sa: [00:12:03] You threw in a term there Jennifer, ‘wicked problems’; do you want to tell us what is a wicked problem?
jm: [00:12:11] I think it’s probably got a formal definition. It’s certainly not my creation, but it’s just those problems that just haven’t been solved and it looks like they can’t be solved, but they’re problems that just have, I guess, multiple aspects, incredibly complex aspects. So it’s economics, it’s human health, it’s animal health, it’s politics. It doesn’t even need to be global. They tend to have a wider reach, those wicked sort of problems. So I would put climate change into one of those baskets, I guess. Bio-security in another. You can’t just change one aspect of the issue and expect the problem to resolve itself.
sa: [00:12:46] No hard answers to those wicked problems. As soon as you come up with one resolution, the problem center has shifted and it’s all moved on and all the other parts shifted.
jm: [00:12:55] It’s like a whack-a-mole game, isn’t it, with problem solving? Like ‘we’ve dealt with it. Oh, what’s that? We [00:13:00] didn’t even see that. In fact, we might have created that by just having a one lens look at this problem.’ So yeah.
sa: [00:13:07] Can you tell us your name, where you’re talking to us from and what is your current role?
jm: [00:13:12] Yeah, sure. So my name is Jennifer Manyweathers. I work for the Graham Center for Agricultural Innovation, which is actually based in Wagga, but I work remotely and I have since before COVID. Um, I’m based at Tathra. My official title is something really, really important sounding like Postdoctoral Fellow in Farm Bio-security, I think is the full title. But. Basically, I just. I just do research with producers and around foot-and-mouth disease.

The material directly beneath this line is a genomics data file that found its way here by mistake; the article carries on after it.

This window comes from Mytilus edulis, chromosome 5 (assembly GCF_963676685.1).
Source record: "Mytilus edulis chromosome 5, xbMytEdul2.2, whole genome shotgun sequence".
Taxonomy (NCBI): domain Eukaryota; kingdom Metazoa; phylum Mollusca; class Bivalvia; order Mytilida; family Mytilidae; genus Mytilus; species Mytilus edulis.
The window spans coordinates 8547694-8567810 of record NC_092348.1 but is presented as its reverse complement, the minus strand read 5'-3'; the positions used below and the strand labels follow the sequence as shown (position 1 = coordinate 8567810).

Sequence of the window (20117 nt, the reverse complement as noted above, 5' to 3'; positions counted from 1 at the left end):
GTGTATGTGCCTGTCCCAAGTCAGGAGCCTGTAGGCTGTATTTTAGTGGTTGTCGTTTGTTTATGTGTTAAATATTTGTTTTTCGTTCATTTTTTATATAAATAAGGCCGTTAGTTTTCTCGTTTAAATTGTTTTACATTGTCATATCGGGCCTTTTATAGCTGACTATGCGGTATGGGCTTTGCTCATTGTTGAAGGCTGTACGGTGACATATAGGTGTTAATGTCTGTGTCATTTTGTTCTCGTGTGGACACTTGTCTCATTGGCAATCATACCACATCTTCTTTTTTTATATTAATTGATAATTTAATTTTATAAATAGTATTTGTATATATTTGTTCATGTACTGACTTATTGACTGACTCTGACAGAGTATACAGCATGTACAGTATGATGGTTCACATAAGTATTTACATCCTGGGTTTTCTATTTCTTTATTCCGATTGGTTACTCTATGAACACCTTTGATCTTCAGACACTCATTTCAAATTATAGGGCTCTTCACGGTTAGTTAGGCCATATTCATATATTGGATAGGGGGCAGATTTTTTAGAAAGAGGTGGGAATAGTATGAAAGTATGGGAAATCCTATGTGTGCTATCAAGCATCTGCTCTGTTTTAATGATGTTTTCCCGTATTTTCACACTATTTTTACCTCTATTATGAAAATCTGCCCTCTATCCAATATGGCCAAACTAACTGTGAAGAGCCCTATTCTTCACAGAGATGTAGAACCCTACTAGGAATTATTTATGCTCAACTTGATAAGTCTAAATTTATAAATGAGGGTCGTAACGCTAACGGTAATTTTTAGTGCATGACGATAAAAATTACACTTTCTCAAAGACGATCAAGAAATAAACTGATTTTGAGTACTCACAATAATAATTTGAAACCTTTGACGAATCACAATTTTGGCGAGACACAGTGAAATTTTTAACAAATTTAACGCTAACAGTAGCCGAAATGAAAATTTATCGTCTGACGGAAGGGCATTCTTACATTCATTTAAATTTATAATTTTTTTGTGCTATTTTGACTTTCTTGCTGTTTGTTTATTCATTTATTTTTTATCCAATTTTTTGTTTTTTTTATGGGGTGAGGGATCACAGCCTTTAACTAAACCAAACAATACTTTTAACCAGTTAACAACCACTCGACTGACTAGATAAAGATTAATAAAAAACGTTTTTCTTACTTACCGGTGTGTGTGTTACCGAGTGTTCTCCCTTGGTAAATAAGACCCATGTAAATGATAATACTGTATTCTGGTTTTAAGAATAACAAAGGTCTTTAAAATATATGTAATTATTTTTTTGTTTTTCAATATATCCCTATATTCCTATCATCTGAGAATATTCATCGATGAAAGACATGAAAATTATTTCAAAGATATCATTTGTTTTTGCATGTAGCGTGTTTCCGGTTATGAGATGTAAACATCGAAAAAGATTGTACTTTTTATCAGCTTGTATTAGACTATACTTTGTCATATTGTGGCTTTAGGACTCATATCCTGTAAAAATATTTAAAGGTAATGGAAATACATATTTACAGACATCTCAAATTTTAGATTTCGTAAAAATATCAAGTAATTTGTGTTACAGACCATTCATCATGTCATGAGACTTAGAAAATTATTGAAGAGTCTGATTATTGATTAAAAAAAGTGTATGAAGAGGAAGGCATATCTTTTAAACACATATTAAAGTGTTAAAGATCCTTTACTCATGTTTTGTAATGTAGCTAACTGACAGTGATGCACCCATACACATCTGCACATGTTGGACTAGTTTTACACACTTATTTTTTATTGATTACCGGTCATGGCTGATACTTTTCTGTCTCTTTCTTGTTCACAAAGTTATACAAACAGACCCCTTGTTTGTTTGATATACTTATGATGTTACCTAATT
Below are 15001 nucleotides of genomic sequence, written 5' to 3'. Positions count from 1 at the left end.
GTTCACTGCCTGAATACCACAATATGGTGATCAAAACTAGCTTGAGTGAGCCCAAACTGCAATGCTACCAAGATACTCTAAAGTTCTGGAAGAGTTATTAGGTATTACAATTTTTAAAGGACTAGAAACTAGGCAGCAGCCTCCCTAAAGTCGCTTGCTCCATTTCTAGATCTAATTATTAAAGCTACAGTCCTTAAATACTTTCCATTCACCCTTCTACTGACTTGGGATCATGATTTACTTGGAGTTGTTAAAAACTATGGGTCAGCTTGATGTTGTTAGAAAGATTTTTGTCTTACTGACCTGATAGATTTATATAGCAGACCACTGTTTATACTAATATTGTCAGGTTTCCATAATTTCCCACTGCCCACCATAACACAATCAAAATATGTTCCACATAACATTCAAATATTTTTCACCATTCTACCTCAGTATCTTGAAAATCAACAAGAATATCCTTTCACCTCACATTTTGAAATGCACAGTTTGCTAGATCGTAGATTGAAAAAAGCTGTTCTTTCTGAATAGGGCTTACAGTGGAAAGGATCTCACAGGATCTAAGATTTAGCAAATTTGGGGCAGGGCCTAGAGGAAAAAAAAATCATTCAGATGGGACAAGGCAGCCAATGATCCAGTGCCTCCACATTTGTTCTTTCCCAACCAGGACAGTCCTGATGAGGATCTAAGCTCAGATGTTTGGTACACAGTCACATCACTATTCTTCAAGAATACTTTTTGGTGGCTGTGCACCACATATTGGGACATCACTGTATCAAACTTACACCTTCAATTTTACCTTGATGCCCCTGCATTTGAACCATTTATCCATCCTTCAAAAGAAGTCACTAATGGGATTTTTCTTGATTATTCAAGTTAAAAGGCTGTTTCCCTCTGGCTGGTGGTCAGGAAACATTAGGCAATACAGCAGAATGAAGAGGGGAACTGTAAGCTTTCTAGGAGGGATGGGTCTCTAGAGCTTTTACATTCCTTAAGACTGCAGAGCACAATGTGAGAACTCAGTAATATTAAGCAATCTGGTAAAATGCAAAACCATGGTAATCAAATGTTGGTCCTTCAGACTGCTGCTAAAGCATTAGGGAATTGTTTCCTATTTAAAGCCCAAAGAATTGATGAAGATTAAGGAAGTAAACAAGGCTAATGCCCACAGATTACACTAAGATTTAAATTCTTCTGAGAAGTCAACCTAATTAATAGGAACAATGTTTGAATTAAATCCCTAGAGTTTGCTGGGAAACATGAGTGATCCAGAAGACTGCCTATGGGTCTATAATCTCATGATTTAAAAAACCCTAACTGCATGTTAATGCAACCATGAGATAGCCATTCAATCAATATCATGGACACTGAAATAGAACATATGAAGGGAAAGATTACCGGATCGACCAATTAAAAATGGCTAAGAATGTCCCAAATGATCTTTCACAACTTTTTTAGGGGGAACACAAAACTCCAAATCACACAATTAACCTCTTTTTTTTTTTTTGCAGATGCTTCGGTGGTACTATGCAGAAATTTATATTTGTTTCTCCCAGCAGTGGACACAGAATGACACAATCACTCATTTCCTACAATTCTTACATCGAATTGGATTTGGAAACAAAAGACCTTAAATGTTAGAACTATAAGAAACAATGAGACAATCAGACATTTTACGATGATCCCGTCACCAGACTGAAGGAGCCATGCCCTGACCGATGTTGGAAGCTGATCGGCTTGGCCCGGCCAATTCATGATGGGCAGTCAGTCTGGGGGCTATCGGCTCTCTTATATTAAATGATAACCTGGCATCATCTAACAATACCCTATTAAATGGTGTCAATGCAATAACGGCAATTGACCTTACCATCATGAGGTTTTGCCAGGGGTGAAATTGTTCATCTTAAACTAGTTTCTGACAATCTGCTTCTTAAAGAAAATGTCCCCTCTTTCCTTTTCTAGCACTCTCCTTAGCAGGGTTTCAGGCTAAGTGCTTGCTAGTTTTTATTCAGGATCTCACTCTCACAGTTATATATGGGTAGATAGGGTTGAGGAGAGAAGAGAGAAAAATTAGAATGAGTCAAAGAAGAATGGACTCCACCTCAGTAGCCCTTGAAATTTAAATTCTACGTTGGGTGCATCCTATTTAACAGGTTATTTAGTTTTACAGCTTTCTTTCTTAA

sa: [00:13:39] That’s fantastic. My very last question is how do you hope to change the world with your research, even a tiny little bit?
jm: [00:13:47] Oh, that is a very good question. How do I hope to change the world? I hope that universities and governments can come to understand the power of local knowledge and on [00:14:00] ground expertise. That would be great if-if my research and my work had any role in facilitating that, in making that happen, that would be great. So just valuing what people bring to the table, regardless of how much schooling or education they’ve had, regardless of any sort of background, that people can contribute to helping us solve problems that affect communities and even more globally.
sa: [00:14:25] Wonderful. If the listeners to this podcast, What Sociology Got To Do With It?, want to find out more about your project or contact you, can they find you on social media or the Graham Centre website? Where’s the best place to get in contact with you?
jm: [00:14:41] Yeah. So probably the Graham Center website is the best way to do that. The other-about the project specifically, if you just Googled F-M-D, so foot-and-mouth disease, FMD Ready, and it’s hosted by CSIRO, um, their website. So, you could Google it that way as well.
sa: [00:14:58] That’s fantastic. Thank you [00:15:00] so much for joining us today.
jm: [00:15:01] No worries. Thank you so much for your time.